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Heart-Healthy Practices for Rural Living

Keep your heart healthy with these tips

While most U.S. citizens live in big cities and their surrounding suburbs, about 20% of Americans live in rural parts of the country. With more space, smaller populations and scenic landscapes, rural living provides a lifestyle that urban areas can’t. Though there are many benefits to rural living, there are also challenges, including being more prone to chronic heart problems.

February is American Heart Month, a time for us to focus on our cardiovascular health and learn how to avoid the No. 1 fatal health risk faced by Americans: heart disease. As your local electric co-op, MidSouth wants to address potential risks and practices to help you stay heart healthy.

The primary factor affecting the heart health of rural populations is proximity to resources. Being geographically remote often means inconvenient access to goods and services like medical care and fresh food.

For example, many of our rural communities rely on smaller convenience stores or dollar stores for their groceries. These vendors usually lack fresh fruits and vegetables and sell more processed, packaged foods high in salt, sugar and fat.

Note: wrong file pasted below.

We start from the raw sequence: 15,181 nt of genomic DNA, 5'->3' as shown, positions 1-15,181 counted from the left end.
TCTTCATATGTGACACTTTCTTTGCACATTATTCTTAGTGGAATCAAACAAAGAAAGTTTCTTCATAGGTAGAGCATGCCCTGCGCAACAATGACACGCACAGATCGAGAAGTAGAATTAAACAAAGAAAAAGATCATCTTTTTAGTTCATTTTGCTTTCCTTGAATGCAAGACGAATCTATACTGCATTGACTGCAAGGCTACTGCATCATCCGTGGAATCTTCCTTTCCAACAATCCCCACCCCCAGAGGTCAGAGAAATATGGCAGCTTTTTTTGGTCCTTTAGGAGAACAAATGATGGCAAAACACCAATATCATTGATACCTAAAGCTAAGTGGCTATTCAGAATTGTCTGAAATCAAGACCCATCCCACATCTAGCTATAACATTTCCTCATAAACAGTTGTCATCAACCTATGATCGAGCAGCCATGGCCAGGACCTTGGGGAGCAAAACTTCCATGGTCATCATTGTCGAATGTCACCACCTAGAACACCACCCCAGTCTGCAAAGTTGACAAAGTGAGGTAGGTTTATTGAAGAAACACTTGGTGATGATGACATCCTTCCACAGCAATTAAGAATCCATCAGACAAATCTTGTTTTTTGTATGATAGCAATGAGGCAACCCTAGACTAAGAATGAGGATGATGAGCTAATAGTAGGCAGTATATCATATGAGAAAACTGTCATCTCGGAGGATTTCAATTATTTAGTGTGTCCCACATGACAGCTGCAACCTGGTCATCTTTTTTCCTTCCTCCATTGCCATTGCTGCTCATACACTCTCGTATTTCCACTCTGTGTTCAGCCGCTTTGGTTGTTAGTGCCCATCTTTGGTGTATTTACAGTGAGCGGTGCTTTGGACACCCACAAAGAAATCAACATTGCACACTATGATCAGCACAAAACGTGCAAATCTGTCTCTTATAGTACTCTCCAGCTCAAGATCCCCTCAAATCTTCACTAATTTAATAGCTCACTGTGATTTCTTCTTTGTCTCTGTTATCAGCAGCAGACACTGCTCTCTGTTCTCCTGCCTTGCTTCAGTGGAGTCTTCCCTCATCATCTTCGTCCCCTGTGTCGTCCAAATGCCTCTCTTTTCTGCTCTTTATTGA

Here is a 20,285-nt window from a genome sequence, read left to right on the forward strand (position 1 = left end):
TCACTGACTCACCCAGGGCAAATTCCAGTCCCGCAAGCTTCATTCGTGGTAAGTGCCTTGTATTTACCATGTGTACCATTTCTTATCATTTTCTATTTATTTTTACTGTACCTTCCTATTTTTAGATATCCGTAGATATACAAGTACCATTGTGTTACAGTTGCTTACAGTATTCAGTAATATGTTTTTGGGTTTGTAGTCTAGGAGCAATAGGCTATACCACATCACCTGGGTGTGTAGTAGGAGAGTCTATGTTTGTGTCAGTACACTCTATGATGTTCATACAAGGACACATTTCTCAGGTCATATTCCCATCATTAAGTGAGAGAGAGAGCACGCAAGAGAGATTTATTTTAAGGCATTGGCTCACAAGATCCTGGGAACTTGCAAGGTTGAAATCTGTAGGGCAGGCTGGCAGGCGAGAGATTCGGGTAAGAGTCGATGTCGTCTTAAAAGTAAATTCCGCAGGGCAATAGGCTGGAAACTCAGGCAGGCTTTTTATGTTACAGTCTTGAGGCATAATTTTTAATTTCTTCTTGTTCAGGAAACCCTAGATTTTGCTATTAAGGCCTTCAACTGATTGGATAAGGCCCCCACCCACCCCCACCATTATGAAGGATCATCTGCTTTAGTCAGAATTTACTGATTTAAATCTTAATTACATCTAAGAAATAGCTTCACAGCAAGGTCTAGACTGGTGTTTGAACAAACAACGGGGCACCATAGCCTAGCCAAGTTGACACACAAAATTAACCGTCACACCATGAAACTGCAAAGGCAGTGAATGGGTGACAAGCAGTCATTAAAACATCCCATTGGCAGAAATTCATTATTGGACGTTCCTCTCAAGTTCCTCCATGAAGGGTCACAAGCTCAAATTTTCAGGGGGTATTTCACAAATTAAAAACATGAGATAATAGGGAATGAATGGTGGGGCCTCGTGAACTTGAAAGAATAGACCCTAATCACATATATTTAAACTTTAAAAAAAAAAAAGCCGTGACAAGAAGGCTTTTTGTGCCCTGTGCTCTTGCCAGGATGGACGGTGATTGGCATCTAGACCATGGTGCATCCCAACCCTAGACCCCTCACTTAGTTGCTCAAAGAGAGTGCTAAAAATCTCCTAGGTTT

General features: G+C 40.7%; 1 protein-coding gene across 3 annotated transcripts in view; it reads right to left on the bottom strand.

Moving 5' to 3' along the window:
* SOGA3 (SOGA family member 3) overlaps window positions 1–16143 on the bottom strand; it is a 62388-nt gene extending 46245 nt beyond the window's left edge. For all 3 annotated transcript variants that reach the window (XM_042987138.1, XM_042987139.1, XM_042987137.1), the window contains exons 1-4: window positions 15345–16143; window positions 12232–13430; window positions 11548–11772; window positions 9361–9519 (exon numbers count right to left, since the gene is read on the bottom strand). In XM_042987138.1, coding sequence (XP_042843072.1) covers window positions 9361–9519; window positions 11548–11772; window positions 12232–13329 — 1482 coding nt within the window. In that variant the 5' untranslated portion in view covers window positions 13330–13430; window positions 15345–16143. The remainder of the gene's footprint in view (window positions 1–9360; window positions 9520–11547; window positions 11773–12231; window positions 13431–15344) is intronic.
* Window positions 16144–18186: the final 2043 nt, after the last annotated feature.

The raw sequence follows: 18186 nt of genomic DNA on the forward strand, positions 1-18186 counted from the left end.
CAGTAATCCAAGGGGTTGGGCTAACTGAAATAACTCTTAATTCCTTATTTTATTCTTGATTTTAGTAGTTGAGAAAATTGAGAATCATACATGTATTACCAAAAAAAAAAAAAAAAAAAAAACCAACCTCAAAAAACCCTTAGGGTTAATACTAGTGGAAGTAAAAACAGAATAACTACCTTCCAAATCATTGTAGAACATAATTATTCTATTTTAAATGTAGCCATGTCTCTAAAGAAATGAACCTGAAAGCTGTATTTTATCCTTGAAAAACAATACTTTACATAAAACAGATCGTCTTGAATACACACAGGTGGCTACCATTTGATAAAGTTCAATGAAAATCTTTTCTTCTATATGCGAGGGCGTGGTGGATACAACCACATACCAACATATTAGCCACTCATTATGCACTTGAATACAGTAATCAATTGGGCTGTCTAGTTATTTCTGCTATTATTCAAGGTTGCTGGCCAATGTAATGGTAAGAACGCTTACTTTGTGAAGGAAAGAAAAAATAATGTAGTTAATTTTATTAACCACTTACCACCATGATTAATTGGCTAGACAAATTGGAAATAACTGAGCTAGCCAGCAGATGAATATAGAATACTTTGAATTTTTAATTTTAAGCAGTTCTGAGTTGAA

Scarcity of local health care options often serves as an obstacle to avoiding heart disease. Doctors and pharmacies are more readily accessible in urban areas, making transportation an issue when services are needed. Statistics show our neighbors in larger towns and cities are more likely to visit a physician and remain consistent with prescribed medications simply due to convenience.

Rural MidSouth EC members who are diligent with check-ups and medications are still at a disadvantage when a medical emergency arises. In the event of a heart attack, it could take longer for an ambulance to arrive, and travel to the nearest hospital may prolong needed attention.

If you find yourself in this category, there are many ways to address these challenges and take control of your health. Here are several:

1. Identify your health needs and potential obstacles you face. Is it transportation? Distance? Availability?

2. Be intentional about what you eat. If fresh produce is difficult to obtain locally, frozen vegetables and fruit are a great alternative.

3. Utilize telehealth for routine doctor visits, where you can speak with a physician over the phone or online, saving time and money.

4. Take advantage of mail-order pharmacies to get the prescriptions you need delivered right to your house.

5. Learn to recognize the signs of chronic heart conditions, strokes and heart attacks. The earlier you recognize symptoms, the quicker you will receive proper care. Visit for a list of symptoms related to these conditions.